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Understanding Faculty Well-Being

As supports for instructor burnoutstress, and burdensome workloads are becoming more widely discussed in higher education, institutions are beginning to recognize the importance of maintaining overall faculty well-being as a means of preventing these issues from emerging. The focus on wellness is not surprising considering that faculty well-being not only relates to the individual, but the health of the institution as a whole, “given faculty members’ central role in the sustainability and growth of the institution.” But to ensure faculty well being, one must first understand the “complicated interaction of personal, professional, and organizational challenges faced by higher education faculty and administrators.”

What Affects Faculty Well-Being?

In a recent article from the Journal of Higher Education, researchers surveyed over 500 faculty members across 13 Canadian universities, attempting to measure the relationship between a number of metrics (faculty perceptions, pressure and support in relation to academic tasks, work-home conflict, and workplace frustration of psychological needs) and well-being outcomes (engagement, commitment, burnout, and health). Their findings suggest several causal links, including the likelihood of educator burnout in conjunction with work-home conflict and low academic resources, and academic pressure creating basic need frustration (which they explain are autonomy, competence, and relatedness). A key dynamic of this research is the uniqueness of the academic system, which in order to study requires a reconceptualization of common workplace theories.

Dimensions of faculty well-being are likely connected to the structure of jobs in academia. An article from Research in Higher Education suggests an application of the Job Demands-Resource (JDR) model to further examine the nature of the academic environment. The JDR is a model for employee well-being created by Arnold Bakker and Evangelia Demerouti that offers a more holistic view with additional factors taken into account.

As applied by researchers from the Czech Academy of Sciences, “the JDR model proposes two broad job characteristics that relatively independently influence employee well-being: job demands (defined as job aspects that require sustained effort and that are associated with physiological and psychological costs) and job resources (defined as factors functional in achieving work goals, reducing job demands or stimulating personal growth and development).” They “argue that as long as the academics have available sufficient job resources (e.g., perceive their social environment as supportive and retain high influence over their work), they may be predominantly satisfied with the academic job regardless of the growing work demands.” This signifies well-being based on research-related aspects of academia, but what about the teaching aspects?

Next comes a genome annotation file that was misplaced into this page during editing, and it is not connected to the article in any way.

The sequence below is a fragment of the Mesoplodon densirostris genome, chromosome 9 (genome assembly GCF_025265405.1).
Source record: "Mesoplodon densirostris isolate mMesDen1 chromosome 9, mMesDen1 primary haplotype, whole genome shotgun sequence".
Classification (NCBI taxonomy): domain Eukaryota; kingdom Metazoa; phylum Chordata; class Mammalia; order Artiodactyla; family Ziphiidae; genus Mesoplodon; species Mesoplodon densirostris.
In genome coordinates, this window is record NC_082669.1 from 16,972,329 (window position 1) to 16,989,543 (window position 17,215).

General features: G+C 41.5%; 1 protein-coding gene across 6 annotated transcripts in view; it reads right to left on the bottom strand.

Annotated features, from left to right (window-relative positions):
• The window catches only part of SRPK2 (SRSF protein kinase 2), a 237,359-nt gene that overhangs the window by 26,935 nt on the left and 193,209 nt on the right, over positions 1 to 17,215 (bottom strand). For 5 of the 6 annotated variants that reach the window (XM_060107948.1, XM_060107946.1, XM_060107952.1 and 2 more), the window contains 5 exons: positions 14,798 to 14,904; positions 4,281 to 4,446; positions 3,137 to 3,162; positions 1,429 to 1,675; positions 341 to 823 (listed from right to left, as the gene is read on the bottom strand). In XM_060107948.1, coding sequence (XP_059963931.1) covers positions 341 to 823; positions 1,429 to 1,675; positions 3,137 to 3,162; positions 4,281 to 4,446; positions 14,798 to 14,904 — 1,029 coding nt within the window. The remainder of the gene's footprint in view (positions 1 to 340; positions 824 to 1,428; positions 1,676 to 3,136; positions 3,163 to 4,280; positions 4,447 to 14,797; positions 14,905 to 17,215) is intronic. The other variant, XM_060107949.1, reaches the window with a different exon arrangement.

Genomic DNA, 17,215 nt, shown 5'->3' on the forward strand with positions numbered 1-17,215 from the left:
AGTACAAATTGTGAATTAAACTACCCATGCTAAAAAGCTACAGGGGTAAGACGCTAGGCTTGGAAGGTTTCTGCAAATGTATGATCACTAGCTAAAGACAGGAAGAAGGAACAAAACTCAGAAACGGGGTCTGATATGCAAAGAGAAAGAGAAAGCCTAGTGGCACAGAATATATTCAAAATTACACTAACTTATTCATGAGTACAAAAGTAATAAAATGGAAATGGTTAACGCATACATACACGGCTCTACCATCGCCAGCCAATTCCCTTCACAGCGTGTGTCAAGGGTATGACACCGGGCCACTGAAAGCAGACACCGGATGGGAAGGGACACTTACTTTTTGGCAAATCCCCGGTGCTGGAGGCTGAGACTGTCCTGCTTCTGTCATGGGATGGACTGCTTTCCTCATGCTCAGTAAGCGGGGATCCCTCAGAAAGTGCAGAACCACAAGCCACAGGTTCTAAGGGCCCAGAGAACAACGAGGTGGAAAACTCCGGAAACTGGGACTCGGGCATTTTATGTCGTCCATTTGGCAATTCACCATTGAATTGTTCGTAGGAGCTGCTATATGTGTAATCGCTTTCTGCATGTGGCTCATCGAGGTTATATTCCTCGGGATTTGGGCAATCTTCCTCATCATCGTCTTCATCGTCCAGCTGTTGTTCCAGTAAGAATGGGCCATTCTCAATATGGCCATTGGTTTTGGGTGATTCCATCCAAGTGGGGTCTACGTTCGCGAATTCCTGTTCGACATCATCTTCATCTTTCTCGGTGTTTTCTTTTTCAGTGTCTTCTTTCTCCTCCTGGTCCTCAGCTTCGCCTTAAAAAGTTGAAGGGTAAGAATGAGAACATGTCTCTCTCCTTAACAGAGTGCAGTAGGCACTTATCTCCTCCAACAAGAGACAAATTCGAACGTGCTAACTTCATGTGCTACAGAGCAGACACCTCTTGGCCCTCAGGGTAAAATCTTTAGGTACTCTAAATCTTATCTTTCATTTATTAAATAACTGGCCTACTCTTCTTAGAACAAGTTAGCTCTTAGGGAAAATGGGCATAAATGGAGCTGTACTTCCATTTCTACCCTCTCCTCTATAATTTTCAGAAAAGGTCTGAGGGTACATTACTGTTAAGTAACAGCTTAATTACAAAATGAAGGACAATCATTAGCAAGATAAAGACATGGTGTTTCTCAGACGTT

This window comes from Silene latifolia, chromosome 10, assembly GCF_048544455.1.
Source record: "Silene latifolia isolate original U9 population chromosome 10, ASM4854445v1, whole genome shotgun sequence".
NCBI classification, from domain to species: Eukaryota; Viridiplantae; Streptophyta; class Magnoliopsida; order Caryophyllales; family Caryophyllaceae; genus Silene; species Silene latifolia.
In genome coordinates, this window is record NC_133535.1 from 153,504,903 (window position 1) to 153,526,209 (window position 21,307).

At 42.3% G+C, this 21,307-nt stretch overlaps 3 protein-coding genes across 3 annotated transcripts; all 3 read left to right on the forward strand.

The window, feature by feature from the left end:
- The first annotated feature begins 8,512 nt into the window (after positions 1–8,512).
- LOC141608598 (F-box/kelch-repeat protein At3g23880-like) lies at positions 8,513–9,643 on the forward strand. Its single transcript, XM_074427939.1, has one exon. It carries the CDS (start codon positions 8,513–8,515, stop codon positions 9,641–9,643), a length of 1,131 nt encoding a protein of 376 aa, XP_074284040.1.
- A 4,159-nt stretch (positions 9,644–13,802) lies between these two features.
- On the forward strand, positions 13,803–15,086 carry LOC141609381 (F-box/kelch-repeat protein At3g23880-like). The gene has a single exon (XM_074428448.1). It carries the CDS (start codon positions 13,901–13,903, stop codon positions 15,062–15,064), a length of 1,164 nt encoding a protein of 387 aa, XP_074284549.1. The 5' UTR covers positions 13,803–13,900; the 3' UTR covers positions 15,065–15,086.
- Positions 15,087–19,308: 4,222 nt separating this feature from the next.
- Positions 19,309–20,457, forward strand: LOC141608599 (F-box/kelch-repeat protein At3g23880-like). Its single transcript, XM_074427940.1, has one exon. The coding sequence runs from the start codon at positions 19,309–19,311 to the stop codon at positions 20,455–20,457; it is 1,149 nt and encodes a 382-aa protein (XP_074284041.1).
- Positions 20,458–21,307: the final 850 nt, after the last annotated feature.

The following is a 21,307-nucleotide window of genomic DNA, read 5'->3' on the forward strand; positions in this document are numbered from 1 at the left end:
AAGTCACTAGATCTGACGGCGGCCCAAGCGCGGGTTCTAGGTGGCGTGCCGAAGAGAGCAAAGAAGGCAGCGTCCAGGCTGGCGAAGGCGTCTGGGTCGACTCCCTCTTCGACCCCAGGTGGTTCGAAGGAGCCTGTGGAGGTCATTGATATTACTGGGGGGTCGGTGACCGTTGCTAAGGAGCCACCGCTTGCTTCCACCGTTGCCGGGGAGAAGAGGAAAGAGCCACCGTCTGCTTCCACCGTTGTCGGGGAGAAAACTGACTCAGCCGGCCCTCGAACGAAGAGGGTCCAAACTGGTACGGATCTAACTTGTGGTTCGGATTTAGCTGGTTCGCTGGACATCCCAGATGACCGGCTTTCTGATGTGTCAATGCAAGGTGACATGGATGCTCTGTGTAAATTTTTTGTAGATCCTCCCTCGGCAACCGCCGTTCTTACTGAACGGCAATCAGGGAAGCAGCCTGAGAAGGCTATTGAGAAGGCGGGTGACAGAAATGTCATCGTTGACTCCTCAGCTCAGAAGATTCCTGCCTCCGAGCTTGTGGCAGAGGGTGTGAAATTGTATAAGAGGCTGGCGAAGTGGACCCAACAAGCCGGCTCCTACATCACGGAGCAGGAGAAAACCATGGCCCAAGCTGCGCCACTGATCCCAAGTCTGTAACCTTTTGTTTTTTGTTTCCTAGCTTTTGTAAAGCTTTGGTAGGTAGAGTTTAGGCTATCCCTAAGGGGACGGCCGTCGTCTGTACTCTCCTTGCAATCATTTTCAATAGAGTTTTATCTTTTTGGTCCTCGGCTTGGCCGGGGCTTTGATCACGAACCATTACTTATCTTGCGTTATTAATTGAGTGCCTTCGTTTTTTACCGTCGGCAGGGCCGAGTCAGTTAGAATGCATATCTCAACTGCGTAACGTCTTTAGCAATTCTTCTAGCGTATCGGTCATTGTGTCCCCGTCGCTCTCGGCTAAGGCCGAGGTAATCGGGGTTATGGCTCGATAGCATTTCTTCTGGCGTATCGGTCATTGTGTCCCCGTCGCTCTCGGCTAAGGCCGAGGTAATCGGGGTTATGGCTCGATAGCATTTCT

Faculty Well-Being and Teachers

Again, to consider the academic environment, there are different requirements for different types of faculty. While each country has their own system, there are generally different roles that require mostly undergraduate teaching and less or no research, and these may be referred to as “instructors”, “contract instructors”, or “teaching professors”, among other names. As a whole, these roles are referred to as non-tenure faculty positions. Matthew T. Seipel and Lisa M. Larson researched faculty well-being for non-tenure track faculty, applying self-determination theory (which hinges on the relationship between motivation and psychological needs), with an emphasis on administrative, departmental, personal and family supports. They note that there was an “absence of any significant, direct relations between the environmental supports and faculty well-being.” Stemming from this is the notion that there are often limited specific supports for non-tenure faculty, as they are typically offered the same supports as tenured faculty, even though their job is significantly different. The key difference is job security, an element that significantly impacts well-being. This article also highlights the need for more research into non-tenured faculty well-being, and the establishment of more direct support programs suited to their needs.

Faculty Well-Being and the Pandemic

The COVID-19 pandemic has significantly complicated faculty-well being. The complete shift to remote education (or hybrid instruction) has brought with it a host of challenges to educators including online grading, how to handle remote learning for students without internet, using technology such as Brightspace or Blackboard to organize classes, managing student hardship and avoiding burnout. Moreover, for disciplines where in-person instruction is of great importance, the move to online harmed well-being. This was shown in a recent study, which surveyed music teachers about the pandemic and found that “collegiate teachers reported significantly lower levels of overall well-being and significantly higher levels of depression than published norms.”

While more research needs to be conducted regarding the effects of the pandemic on well-being, it might be useful to consider some institutional-wide approaches that have shown some efficacy. For instance, at the onset of the pandemic, Ohio State University worked tirelessly to promote a culture of wellness, offering an array of virtual programs–from mental health to fitness.This positive approach to showing care for faculty and finding creative ways to support them. This is at the core of faculty well-being, a responsibility of the institution to better support their educators with these difficult online issues.

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